June 2019

Volume 34 Number 6

[Speech]

Text-To-Speech Synthesis in .NET

By Ilia Smirnov | June 2019

I often fly to Finland to see my mom. Every time the plane lands in Vantaa airport, I’m surprised at how few passengers head for the airport exit. The vast majority set off for connecting flights to destinations spanning all of Central and Eastern Europe. It’s no wonder, then, that when the plane begins its descent, there’s a barrage of announcements about connecting flights. “If your destination is Tallinn, look for gate 123,” “For flight XYZ to Saint Petersburg, proceed to gate 234,” and so on. Of course, flight attendants don’t typically speak a dozen languages, so they use English, which is not the native language of most passengers. Considering the quality of the public announcement (PA) systems on the airliners, plus engine noise, crying babies and other disturbances, how can any information be effectively conveyed?

Well, each seat is equipped with headphones. Many, if not all, long-distance planes have individual screens today (and local ones have at least different audio channels). What if a passenger could choose the language for announcements and an onboard computer system allowed flight attendants to create and send dynamic (that is, not pre-recorded) voice messages? The key challenge here is the dynamic nature of the messages. It’s easy to pre-record safety instructions, catering options and so on, because they’re rarely updated. But we need to create messages literally on the fly.

Fortunately, there’s a mature technology that can help: text-to-speech synthesis (TTS). We rarely notice such systems, but they’re ubiquitous: public announcements, prompts in call centers, navigation devices, games, smart devices and other applications are all examples where pre-recorded prompts aren’t sufficient or using a digitized waveform is proscribed due to memory limitations (a text read by a TTS engine is much smaller to store than a digitized waveform).

Computer-based speech synthesis is hardly new. Telecom companies invested in TTS to overcome the limitations of pre-recorded messages, and military researchers have experimented with voice prompts and alerts to simplify complex control interfaces. Portable synthesizers have likewise been developed for people with disabilities. For an idea of what such devices were capable of 25 years ago, listen to the track “Keep Talking” on the 1994 Pink Floyd album “The Division Bell,” where Stephen Hawking says his famous line: “All we need to do is to make sure we keep talking.”

TTS APIs are often provided along with their “opposite”—speech recognition. While you need both for effective human-computer interaction, this exploration is focused specifically on speech synthesis. I’ll use the Microsoft .NET TTS API to build a prototype of an airliner PA system. I’ll also look under the hood to understand the basics of the “unit selection” approach to TTS. And while I’ll be walking through the construction of a desktop application, the principles here apply directly to cloud-based solutions.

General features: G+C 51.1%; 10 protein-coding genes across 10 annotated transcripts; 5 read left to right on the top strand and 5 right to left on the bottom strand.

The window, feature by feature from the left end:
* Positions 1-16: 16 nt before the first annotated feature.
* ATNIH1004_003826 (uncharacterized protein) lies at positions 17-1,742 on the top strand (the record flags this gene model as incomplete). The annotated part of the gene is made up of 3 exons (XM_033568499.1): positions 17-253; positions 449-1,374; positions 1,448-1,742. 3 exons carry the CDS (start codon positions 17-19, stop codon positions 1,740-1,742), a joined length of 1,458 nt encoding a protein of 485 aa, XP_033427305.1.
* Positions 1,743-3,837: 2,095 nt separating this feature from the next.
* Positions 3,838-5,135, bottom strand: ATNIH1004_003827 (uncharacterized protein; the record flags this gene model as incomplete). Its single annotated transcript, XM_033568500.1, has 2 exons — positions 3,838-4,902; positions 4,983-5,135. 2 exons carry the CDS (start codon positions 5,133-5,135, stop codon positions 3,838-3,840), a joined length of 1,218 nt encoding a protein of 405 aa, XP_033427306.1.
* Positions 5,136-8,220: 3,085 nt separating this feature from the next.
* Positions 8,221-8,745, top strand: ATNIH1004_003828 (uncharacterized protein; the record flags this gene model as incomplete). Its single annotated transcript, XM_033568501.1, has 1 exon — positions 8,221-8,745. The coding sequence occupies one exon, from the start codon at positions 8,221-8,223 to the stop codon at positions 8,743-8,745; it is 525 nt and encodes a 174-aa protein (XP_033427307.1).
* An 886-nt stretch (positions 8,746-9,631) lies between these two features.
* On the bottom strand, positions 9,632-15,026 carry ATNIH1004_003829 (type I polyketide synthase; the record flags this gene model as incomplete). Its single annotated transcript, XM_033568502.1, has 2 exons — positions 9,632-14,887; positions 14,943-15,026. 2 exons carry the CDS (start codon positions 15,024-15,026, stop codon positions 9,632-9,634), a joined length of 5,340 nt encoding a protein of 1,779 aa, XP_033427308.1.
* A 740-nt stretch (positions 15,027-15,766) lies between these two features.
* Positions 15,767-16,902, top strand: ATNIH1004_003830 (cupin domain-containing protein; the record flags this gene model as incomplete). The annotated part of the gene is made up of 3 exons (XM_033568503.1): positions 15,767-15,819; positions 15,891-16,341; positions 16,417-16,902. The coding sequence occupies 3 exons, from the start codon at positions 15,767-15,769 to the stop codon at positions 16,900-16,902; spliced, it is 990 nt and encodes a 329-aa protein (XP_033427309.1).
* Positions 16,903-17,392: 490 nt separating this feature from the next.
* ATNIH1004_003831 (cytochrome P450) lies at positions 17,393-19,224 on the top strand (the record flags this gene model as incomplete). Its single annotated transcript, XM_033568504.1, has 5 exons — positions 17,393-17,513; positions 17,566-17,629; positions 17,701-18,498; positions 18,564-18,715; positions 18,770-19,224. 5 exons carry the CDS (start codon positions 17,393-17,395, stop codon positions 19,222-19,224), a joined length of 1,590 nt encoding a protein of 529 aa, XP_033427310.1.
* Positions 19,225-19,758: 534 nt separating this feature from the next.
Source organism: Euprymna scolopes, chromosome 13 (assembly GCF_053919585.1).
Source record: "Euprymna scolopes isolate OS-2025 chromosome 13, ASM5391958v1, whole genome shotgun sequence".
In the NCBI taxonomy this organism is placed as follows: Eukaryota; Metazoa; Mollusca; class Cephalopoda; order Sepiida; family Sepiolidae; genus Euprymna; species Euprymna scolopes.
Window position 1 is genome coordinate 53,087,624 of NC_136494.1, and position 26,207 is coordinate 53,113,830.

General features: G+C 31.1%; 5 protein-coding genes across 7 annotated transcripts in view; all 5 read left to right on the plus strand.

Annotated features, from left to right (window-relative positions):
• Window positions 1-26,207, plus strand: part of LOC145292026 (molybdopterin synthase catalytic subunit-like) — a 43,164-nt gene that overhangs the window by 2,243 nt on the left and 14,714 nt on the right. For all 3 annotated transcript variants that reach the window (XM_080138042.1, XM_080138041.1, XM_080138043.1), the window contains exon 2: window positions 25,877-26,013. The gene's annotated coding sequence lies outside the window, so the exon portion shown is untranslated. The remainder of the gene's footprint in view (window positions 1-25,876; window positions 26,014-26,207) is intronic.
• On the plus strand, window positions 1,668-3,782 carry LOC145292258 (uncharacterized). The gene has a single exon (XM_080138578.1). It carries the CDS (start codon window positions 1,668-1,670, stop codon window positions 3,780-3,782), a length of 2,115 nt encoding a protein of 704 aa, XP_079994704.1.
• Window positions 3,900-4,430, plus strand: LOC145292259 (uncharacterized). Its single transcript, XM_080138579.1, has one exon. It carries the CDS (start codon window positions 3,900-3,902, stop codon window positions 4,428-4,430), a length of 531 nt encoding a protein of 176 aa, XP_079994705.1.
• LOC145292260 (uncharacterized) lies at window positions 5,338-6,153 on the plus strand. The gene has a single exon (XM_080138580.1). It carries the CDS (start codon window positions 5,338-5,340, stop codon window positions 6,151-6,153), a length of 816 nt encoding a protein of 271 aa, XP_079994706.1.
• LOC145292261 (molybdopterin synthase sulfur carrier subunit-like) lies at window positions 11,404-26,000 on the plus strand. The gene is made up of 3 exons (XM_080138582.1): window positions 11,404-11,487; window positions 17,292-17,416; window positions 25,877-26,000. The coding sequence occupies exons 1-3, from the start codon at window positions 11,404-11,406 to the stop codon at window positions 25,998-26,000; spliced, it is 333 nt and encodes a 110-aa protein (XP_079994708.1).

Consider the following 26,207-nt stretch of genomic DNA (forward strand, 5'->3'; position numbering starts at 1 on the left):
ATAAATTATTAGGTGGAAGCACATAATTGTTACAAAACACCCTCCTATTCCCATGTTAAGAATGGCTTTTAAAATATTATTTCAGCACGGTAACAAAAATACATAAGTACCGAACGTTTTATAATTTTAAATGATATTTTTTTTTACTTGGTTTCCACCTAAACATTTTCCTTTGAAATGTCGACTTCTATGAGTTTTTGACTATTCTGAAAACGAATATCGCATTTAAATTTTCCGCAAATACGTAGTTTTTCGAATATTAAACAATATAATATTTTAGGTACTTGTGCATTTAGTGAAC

Roll Your Own Speech System

Before prototyping the in-flight announcement system, let’s explore the API with a simple program. Start Visual Studio and create a console application. Add a reference to System.Speech and implement the method in Figure 1.

Figure 1 System.Speech.Synthesis Method

using System.Speech.Synthesis;
namespace KeepTalking
{
  class Program
  {
    static void Main(string[] args)
    {
      var synthesizer = new SpeechSynthesizer();
      synthesizer.SetOutputToDefaultAudioDevice();
      synthesizer.Speak("All we need to do is to make sure we keep talking");
    }
  }
}

Now compile and run. Just a few lines of code and you’ve replicated the famous Hawking phrase.

When you were typing this code, IntelliSense opened a window with all the public methods and properties of the SpeechSynthesizer class. If you missed it, use “Control-Space” or the “dot” keyboard shortcut (or look at bit.ly/2PCWpat). What’s interesting here?

First, you can set different output targets. It can be an audio file or a stream or even null. Second, you have both synchronous (as in the previous example) and asynchronous output. You can also adjust the volume and the rate of speech, pause and resume it, and receive events. You can also select voices. This feature is important here, because you’ll use it to generate output in different languages. But what voices are available? Let’s find out, using the code in Figure 2.

Figure 2  Voice Info Code

using System;
using System.Speech.Synthesis;
namespace KeepTalking
{
  class Program
  {
    static void Main(string[] args)
    {
      var synthesizer = new SpeechSynthesizer();
      foreach (var voice in synthesizer.GetInstalledVoices())
      {
        var info = voice.VoiceInfo;
        Console.WriteLine($"Id: {info.Id} | Name: {info.Name} |
          Age: {info.Age} | Gender: {info.Gender} | Culture: {info.Culture}");
      }
      Console.ReadKey();
    }
  }
}

On my machine with Windows 10 Home the resulting output from Figure 2 is:

Id: TTS_MS_EN-US_DAVID_11.0 | Name: Microsoft David Desktop |
  Age: Adult | Gender: Male | Culture: en-US
Id: TTS_MS_EN-US_ZIRA_11.0 | Name: Microsoft Zira Desktop |
  Age: Adult | Gender: Female | Culture: en-US